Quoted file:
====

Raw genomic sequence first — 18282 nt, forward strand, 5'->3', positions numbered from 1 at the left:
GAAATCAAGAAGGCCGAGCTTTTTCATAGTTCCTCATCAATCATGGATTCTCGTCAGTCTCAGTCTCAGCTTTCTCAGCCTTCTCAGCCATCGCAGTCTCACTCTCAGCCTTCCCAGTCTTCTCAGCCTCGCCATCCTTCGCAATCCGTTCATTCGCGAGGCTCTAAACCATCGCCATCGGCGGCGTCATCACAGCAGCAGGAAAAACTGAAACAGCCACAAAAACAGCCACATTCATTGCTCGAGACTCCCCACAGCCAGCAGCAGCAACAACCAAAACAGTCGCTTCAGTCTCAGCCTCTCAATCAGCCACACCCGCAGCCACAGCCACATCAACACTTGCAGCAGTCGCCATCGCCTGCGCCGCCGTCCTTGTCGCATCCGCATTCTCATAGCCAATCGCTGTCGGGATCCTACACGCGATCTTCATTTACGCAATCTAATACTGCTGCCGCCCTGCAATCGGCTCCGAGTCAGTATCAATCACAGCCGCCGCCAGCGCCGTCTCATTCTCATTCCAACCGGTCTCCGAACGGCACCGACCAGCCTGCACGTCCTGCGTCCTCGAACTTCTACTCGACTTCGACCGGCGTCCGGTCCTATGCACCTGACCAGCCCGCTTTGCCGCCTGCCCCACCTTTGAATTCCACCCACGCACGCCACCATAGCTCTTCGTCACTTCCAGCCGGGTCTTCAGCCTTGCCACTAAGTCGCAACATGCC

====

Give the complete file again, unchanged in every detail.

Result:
Raw genomic sequence first — 18282 nt, forward strand, 5'->3', positions numbered from 1 at the left:
GAAATCAAGAAGGCCGAGCTTTTTCATAGTTCCTCATCAATCATGGATTCTCGTCAGTCTCAGTCTCAGCTTTCTCAGCCTTCTCAGCCATCGCAGTCTCACTCTCAGCCTTCCCAGTCTTCTCAGCCTCGCCATCCTTCGCAATCCGTTCATTCGCGAGGCTCTAAACCATCGCCATCGGCGGCGTCATCACAGCAGCAGGAAAAACTGAAACAGCCACAAAAACAGCCACATTCATTGCTCGAGACTCCCCACAGCCAGCAGCAGCAACAACCAAAACAGTCGCTTCAGTCTCAGCCTCTCAATCAGCCACACCCGCAGCCACAGCCACATCAACACTTGCAGCAGTCGCCATCGCCTGCGCCGCCGTCCTTGTCGCATCCGCATTCTCATAGCCAATCGCTGTCGGGATCCTACACGCGATCTTCATTTACGCAATCTAATACTGCTGCCGCCCTGCAATCGGCTCCGAGTCAGTATCAATCACAGCCGCCGCCAGCGCCGTCTCATTCTCATTCCAACCGGTCTCCGAACGGCACCGACCAGCCTGCACGTCCTGCGTCCTCGAACTTCTACTCGACTTCGACCGGCGTCCGGTCCTATGCACCTGACCAGCCCGCTTTGCCGCCTGCCCCACCTTTGAATTCCACCCACGCACGCCACCATAGCTCTTCGTCACTTCCAGCCGGGTCTTCAGCCTTGCCACTAAGTCGCAACATGCC